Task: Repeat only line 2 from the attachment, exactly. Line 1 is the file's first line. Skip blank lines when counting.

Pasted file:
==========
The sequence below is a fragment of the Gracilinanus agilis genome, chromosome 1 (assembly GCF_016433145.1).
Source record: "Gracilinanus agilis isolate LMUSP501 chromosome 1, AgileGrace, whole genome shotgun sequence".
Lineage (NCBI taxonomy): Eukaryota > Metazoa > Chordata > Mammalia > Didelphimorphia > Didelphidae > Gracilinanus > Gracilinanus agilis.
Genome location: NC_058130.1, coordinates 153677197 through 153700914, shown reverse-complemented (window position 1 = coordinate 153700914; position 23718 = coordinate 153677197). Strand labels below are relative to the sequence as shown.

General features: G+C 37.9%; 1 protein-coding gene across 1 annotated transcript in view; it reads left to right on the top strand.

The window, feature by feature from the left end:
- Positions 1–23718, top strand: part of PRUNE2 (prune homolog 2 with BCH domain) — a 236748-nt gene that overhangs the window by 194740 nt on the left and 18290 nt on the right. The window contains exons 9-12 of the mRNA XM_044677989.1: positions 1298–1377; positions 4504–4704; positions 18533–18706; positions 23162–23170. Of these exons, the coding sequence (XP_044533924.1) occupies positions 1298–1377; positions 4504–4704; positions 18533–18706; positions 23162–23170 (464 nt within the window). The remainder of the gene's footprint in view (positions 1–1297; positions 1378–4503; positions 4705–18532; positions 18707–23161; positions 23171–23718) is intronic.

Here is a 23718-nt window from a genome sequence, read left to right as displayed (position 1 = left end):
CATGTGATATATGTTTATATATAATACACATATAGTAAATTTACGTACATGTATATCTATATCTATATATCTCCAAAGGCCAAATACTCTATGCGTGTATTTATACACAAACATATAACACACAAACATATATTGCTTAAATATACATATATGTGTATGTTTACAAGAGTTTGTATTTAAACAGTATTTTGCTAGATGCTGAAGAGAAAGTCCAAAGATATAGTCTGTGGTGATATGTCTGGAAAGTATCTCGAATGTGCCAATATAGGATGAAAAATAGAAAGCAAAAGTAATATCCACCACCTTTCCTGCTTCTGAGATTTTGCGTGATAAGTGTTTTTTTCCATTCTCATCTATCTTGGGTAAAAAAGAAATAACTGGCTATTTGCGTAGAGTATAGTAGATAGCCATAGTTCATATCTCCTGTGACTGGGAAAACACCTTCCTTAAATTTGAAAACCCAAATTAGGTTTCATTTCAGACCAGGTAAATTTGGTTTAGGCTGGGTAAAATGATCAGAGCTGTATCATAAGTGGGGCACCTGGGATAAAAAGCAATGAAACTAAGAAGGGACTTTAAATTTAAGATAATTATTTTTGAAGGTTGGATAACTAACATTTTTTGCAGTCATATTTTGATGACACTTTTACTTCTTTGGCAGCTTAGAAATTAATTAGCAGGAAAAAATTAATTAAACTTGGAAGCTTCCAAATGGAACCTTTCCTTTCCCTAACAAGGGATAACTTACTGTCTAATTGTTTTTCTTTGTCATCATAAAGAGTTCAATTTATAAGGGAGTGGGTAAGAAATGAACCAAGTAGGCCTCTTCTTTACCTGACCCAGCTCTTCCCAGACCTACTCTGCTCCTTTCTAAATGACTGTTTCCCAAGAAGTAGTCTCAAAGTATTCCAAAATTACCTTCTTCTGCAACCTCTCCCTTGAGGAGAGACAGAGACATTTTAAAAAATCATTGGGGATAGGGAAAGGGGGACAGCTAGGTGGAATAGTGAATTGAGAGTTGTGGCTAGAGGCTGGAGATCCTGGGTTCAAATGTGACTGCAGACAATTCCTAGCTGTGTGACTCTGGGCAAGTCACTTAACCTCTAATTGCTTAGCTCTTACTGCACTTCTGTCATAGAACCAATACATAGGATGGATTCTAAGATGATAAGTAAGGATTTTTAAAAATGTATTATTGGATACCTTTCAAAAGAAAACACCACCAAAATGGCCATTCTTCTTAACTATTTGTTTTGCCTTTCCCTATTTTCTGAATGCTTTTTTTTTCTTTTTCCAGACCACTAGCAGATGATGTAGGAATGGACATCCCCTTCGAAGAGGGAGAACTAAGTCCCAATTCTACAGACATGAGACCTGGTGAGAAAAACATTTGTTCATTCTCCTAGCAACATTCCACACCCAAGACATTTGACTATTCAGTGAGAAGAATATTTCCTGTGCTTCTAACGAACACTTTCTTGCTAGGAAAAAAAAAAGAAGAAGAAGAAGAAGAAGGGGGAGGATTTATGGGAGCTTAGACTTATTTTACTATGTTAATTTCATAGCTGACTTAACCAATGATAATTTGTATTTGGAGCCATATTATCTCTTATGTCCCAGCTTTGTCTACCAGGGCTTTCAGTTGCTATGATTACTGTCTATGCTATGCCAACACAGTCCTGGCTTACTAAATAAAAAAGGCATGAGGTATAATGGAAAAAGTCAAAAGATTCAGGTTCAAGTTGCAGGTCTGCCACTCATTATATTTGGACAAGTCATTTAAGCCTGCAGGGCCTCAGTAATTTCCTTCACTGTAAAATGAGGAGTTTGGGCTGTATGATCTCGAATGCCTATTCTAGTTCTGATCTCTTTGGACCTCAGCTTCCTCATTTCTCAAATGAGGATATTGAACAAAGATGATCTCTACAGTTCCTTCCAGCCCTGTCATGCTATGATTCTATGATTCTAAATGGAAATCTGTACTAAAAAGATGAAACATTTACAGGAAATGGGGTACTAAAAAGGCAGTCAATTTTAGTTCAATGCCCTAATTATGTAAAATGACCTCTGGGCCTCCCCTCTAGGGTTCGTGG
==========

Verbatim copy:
Source record: "Gracilinanus agilis isolate LMUSP501 chromosome 1, AgileGrace, whole genome shotgun sequence".